Tuesday, May 10, 2011

Gaming Clusters

We have this system we're testing out, where students take a cluster of classes focused on the same issue or problem from different academic points of view. The classes are all supposed to count for their general education stuff.

One of the classes being offered next semester is a section of something a lot of our students want to take. But the regular sections are all full, and have been for weeks.

If you know anything about college students, you know that getting a bunch of them to take and pass X number of classes in a specific time frame isn't always going to work. Someone's going to fail one, or get really sick and have to drop, or decide s/he hates one of the instructors, and so on. So as TPTB were planning this all out for the test, they agreed that there'd be no penalty for students who decided to drop a cluster class or whatever. But TPTB haven't said as much out loud in the hearing of most students. Sure, if a student has a problem, TPTB will let them drop a course, but they won't let the student know ahead of time.

That means that any student who really wants the one course could sign up for the cluster, wait until a week or two into the semester, and then drop the other cluster course(s), and s/he would have the course s/he wants without the cluster. It's gaming the system. But the system sucks for a lot of students.

Here's the question: should I tell students how to game the system so that they can take the course they really want/need?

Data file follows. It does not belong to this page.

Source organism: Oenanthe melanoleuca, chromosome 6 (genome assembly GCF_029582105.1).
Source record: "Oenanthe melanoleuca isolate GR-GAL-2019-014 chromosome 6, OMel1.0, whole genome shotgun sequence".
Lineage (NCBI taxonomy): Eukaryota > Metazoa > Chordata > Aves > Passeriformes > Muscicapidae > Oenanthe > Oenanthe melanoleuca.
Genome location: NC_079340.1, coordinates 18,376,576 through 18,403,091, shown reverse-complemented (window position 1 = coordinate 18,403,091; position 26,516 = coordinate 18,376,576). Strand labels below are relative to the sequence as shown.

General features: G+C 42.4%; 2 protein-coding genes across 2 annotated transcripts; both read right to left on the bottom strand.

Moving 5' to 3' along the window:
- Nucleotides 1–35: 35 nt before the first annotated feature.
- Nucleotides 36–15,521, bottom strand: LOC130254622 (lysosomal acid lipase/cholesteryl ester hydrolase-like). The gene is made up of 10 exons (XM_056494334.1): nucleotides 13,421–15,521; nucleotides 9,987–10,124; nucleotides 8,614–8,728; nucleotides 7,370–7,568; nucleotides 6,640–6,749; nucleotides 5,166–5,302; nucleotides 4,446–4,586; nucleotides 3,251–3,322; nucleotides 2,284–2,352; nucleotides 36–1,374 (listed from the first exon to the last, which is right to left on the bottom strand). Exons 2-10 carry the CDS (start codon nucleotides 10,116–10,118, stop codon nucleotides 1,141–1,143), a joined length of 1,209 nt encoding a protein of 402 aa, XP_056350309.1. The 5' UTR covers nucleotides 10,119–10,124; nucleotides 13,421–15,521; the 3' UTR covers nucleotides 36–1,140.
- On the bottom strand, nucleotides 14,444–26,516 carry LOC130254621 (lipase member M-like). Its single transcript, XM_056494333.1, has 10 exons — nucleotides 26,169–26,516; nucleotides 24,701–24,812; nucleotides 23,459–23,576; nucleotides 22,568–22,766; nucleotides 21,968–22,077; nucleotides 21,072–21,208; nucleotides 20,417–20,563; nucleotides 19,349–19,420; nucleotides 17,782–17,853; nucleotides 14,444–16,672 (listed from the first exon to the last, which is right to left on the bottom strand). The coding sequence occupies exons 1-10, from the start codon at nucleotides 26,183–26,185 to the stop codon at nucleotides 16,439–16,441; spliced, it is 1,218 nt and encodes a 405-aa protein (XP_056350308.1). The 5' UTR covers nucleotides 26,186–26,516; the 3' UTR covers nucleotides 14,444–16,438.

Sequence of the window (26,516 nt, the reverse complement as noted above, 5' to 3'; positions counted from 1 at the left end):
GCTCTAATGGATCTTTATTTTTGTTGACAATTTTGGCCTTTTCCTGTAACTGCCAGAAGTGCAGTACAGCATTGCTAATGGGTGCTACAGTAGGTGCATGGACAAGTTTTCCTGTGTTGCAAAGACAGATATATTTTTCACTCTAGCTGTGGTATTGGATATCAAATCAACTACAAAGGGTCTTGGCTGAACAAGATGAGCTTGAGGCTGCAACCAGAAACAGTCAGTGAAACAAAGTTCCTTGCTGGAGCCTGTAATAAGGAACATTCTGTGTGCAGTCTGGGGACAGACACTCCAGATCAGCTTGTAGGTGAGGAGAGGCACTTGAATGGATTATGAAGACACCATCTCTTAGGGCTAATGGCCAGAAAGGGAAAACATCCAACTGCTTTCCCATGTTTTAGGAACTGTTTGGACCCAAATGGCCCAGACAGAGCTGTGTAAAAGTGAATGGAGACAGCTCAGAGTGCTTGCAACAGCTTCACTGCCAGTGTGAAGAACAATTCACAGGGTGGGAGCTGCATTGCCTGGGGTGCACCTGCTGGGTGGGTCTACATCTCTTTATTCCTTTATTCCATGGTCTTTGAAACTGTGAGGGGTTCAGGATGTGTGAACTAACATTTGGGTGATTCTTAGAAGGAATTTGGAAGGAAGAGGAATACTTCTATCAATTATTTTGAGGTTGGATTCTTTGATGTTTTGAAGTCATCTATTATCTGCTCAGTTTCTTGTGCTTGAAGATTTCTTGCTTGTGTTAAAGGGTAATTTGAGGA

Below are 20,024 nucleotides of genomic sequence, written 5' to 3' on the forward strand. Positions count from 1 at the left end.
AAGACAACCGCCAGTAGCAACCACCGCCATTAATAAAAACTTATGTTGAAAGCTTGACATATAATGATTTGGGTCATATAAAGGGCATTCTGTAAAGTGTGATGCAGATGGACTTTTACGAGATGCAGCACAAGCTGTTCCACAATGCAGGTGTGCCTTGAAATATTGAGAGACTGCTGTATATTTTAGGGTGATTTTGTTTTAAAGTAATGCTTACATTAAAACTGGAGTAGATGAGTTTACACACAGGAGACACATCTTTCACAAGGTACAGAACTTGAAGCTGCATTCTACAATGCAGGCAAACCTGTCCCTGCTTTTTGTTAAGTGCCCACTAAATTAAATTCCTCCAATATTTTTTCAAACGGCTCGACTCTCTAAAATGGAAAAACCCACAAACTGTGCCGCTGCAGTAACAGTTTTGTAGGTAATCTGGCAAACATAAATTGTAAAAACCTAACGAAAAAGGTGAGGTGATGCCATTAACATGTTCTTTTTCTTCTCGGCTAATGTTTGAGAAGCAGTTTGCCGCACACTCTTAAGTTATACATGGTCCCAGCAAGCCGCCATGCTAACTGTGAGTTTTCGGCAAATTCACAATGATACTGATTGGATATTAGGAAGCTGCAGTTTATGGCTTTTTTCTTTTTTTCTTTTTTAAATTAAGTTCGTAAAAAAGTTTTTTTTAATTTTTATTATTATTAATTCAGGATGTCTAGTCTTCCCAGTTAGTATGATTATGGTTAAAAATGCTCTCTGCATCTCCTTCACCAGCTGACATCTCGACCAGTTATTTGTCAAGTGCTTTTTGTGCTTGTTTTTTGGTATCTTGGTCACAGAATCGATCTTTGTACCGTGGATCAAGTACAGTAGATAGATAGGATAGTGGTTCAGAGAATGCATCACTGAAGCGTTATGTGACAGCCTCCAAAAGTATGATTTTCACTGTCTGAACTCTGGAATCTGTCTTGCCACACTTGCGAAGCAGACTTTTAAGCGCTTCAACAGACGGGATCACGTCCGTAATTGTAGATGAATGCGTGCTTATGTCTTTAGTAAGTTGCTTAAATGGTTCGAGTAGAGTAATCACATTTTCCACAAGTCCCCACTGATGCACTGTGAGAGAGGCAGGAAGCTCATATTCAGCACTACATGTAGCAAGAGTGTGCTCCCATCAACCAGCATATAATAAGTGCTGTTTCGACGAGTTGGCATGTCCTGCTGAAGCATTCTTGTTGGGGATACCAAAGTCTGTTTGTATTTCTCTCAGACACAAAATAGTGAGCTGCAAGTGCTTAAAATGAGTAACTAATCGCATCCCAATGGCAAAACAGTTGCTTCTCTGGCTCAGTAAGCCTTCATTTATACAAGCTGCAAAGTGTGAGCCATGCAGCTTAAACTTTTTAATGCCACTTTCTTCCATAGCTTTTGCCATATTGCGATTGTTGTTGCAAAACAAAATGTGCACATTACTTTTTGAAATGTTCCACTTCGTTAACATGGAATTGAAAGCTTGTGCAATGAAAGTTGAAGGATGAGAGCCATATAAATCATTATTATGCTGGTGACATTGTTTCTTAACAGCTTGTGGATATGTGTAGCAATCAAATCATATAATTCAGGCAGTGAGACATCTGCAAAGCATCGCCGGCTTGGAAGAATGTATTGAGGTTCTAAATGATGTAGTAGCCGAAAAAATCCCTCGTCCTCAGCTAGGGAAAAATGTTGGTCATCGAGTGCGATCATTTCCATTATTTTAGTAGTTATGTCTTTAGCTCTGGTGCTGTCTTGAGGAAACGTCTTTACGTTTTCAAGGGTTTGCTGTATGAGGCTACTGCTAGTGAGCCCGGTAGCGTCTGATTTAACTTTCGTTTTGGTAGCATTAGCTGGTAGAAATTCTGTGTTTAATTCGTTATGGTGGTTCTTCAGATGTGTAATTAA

(This cluster course was arranged without concern for our departmental issues, of course. It's lucky that it happens to be an extra section of what some students need, but TPTB really don't give a shit about our department's staffing issues. But that's a rant for another time.)


  1. why shouldn't you tell them? even if the word has not been officially sent out, you have good reason to believe the drop/add will be approved. you obviously can't guarantee that, not being a TPTB.

    it would all be easier if this one class about doo-dah was just more available. unnecessary drop/adds are just disruptive for students and profs, i think. if someone signs up for a cluster and drops more than one class, needing then to add more than one class, that sounds super-disruptive.

  2. Anonymous5:33 AM

    I think the concern should be for the other folks teaching in the cluster... If lots of students register for the cluster then drop the other courses, then their sections will suddenly disappear...